Scott Rolen elected to Baseball Hall of Fame, while Alex Rodriguez again falls well short

Scott Rolen became the rare third baseman to make the Baseball Hall of Fame. REUTERS/Mike Blake)

It took six tries, but St. Louis Cardinals great Scott Rolen is heading to the Hall of Fame. Rolen received the news he would be enshrined in Cooperstown on Tuesday. He was the only member of the 2023 Hall of Fame class voted in by the Baseball Writers’ Association of America this year.

Rolen barely got in, receiving 76.3% of the vote. Players need 75% percent of the vote to be enshrined in Cooperstown.

Rolen’s candidacy took a few years to materialize. In his first year of eligibility, Rolen received just 10.2% of the vote. The percentage has risen quickly, as people have focused more on his case. In 17 seasons in the majors, Rolen put up a .281/.364/.490 slash line with 316 home runs. His OPS+ over his career was 122, meaning he hit 22% better than the league average over that period.

On top of that, Rolen was a wizard in the field. He won 8 Gold Glove awards during his career and was one of the best defensive third basemen in the league when active. In addition to the Gold Glove, Rolen won the Rookie of the Year award in 1997, made 7 All-Star teams, took home a Silver Slugger in 2002 and won the 2006 World Series with the Cardinals.

Making the Hall of Fame as a third baseman is no mean feat for Rolen, as the field position is the least represented in Cooperstown. By the Hall’s own count, only 17 third baseman had previously been enshrined. Rolen is the first to make it since Chipper Jones in 2018, and no third baseman had been elected by the BBWAA before that since Wade Boggs in 2005.

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Alex Rodriguez, Manny Ramirez fall short of induction

Right after Rolen was longtime Colorado Rockies first baseman Todd Helton, who finished just short of the threshold with 72.2%.

New York Yankees slugger Alex Rodriguez and Boston Red Sox outfielder Manny Ramirez also missed the cut. Neither player came close to induction on the publicly-released ballots, likely due to being suspended for using steroids during their careers. Rodriguez received 35.7% of the votes. Ramirez got 33.2%.

A handful of players outperformed Ramirez and Rodriguez in the voting. In his first year on the ballot, former Kansas City Royals outfielder Carlos Beltran got 46.5% of the vote, though he himself had a cloud over his candidacy due to his central role in the 2017 Houston Astros’ cheating scandal, when he was the club’s bench coach..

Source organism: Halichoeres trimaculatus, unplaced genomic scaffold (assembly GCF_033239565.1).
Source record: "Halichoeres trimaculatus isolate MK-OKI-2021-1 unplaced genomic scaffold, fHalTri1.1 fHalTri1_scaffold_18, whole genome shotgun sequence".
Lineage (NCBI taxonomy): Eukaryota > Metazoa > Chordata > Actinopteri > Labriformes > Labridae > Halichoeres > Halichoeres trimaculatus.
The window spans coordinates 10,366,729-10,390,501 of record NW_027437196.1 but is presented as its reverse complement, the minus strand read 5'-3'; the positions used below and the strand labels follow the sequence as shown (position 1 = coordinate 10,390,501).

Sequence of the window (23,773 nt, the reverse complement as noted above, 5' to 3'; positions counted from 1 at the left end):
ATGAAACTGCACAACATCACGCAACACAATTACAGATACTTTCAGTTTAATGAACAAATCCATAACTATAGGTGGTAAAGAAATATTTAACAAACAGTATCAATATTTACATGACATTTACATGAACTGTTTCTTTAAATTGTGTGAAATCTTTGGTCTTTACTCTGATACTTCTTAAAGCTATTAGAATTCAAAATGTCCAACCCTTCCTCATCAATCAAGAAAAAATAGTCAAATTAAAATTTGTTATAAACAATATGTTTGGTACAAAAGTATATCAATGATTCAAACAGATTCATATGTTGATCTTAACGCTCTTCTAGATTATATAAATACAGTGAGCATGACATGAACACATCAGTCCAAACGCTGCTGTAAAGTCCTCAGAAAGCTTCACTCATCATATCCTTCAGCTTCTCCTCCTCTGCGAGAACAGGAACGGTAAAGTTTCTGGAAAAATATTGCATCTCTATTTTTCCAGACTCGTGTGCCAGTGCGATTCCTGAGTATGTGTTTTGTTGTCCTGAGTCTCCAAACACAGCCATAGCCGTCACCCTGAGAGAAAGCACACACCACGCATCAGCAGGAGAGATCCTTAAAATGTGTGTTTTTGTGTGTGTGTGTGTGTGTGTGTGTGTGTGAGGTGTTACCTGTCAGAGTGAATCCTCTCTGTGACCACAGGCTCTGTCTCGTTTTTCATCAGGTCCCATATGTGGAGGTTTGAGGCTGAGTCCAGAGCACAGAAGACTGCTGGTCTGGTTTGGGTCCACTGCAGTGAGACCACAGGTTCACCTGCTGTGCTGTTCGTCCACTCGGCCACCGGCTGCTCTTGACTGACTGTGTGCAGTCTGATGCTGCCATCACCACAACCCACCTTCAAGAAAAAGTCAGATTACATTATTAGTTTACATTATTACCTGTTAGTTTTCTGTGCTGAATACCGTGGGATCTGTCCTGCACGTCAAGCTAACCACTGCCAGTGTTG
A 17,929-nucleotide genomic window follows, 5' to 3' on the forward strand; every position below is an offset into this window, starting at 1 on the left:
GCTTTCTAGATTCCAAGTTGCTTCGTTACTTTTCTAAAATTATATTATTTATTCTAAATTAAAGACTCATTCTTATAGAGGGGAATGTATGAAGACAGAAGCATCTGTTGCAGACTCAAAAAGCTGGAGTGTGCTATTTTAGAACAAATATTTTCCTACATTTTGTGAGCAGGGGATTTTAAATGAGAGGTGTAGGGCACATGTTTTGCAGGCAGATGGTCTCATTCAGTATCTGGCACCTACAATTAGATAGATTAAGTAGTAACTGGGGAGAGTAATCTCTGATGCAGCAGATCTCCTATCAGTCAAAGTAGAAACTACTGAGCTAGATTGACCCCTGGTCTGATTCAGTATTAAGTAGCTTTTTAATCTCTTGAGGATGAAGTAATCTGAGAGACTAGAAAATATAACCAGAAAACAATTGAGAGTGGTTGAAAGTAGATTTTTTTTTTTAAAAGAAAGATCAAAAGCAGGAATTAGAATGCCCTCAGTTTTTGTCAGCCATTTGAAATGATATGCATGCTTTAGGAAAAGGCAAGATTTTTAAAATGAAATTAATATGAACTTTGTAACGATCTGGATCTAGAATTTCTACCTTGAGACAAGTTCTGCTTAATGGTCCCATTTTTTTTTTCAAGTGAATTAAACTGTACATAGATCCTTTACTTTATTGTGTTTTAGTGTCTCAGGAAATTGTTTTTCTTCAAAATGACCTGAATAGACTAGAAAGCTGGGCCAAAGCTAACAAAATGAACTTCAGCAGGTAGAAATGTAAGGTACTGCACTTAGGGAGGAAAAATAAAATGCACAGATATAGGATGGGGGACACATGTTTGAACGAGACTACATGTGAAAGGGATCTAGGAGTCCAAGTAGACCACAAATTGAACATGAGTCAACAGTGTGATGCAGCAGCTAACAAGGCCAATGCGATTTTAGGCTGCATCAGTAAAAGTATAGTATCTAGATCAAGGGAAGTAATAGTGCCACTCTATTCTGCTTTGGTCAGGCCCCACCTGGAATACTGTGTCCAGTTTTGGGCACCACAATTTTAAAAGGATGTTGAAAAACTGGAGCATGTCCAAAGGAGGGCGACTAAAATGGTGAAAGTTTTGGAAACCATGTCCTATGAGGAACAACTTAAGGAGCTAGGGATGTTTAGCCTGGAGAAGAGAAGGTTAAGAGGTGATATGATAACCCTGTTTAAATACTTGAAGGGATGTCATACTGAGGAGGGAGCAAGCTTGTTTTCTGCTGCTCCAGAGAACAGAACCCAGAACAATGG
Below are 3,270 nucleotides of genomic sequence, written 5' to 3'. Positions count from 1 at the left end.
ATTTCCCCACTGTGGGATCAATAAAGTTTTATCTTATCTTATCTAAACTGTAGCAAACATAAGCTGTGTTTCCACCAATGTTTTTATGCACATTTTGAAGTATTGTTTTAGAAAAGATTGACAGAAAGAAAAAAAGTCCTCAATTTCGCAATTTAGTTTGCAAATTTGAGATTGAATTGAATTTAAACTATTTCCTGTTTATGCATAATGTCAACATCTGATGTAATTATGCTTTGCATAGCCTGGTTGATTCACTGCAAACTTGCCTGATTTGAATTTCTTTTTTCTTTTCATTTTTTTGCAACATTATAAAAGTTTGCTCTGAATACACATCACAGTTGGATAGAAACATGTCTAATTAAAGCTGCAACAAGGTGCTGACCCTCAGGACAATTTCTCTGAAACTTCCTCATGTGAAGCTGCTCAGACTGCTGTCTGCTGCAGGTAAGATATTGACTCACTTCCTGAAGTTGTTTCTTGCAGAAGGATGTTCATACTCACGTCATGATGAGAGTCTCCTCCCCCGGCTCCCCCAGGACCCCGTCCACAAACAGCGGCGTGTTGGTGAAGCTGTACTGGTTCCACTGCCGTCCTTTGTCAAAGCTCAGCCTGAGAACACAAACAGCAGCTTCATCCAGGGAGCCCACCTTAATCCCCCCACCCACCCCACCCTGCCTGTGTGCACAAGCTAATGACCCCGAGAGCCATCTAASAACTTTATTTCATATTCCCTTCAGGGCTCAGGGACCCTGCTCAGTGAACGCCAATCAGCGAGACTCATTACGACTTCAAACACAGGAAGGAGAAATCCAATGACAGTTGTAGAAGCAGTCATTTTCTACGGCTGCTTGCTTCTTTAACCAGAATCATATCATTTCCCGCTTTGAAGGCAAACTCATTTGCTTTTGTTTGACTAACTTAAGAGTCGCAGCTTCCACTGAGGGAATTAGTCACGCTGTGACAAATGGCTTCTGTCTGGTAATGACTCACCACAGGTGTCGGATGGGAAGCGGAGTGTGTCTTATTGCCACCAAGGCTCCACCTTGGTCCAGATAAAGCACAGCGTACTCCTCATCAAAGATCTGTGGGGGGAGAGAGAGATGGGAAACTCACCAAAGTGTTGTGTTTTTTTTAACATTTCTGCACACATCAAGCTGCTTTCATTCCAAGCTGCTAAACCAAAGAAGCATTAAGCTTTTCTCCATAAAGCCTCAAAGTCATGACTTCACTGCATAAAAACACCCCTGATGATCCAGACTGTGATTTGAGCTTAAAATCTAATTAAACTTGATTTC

Atlanta Braves centerfielder Andruw Jones received 58.1% of the vote. Houston Astros closer Billy Wagner continued to see his candidacy soar, going from 51% of the vote last year to 68.1% of the vote Tuesday. Helton and Wagner all have a decent chance of getting inducted into the Hall of Fame next year if they continue to gain support as they near their final year of eligibility. Next season will mark Wagner’s ninth year on the ballot.

Jeff Kent, Huston Street fall off ballot

Hard-hitting second baseman Jeff Kent came well short of making the cut in his 10th and final appearance on the ballot, receiving only 46.5 percent of the vote. His case will now be heard by the Historical Overview Committee in December 2025, per the BBWAA.

A number of players dropped off the ballot after failing to receive 5% of the vote. First-timers like Matt Cain, R.A. Dickey, Jacoby Ellsbury, Bronson, Arroyo, John Lackey, Mike Napoli, Jhonny Peralta and Huston Street failed to receive the 5% of votes necessary to remain on the ballot.

Of that group, Dickey, Arroyo, Lackey, Napoli and Street were the only candidates to receive votes.

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Rolen joins Fred McGriff In Cooperstown Class of 2023

Rolen’s election means he will be joining Fred McGriff in Cooperstown this summer, after the longtime first baseman was elected by a special committee in December. Players who fall off the BBWAA ballot — like McGriff — are still eligible to be inducted into the Hall of Fame as part of a special committee.

McGriff — along with Barry Bonds and Curt Schilling — was eligible for induction this year on the contemporary baseball era committee. Those committees consist of 16 individuals, often former players, executives and media members. Candidates need 75% of the vote to gain induction into the Hall of Fame.

McGriff was unanimously voted in by the 16-person committee. Bonds and Schilling once again fell short of induction, each receiving fewer than four votes.

A number of players have reached the Hall of Fame as part of special committees in recent years. Detroit Tigers great Jack Morris got in through the committee method in 2018. Long-time Chicago White Sox standout Harold Baines got in the following year thanks to one of the Hall of Fame’s committees.

Joe Mauer, Adrián Beltré, Chase Utley headline 2024 Hall of Fame ballot

Helton and Wagner have a shot to get in on the 2024 Hall of Fame ballot, and they could be joined by some other big names. Twins great Joe Mauer, Philadelphia Phillies legend Chase Utley and Texas Rangers and Los Angeles Dodgers standout Adrián Beltré are among the biggest names on the 2024 Hall of Fame ballot.

They’ll be joined by other prominent players like New York Mets star David Wright, Rockies outfielder Matt Holliday and Detroit Tigers and Cleveland Guardians catcher Victor Martinez.

None of those players are locks to make it to the Hall of Fame, especially in their first year of eligibility. A number of those players have solid cases, however, so expect plenty of debates in the lead-up to the 2024 Hall of Fame announcement.

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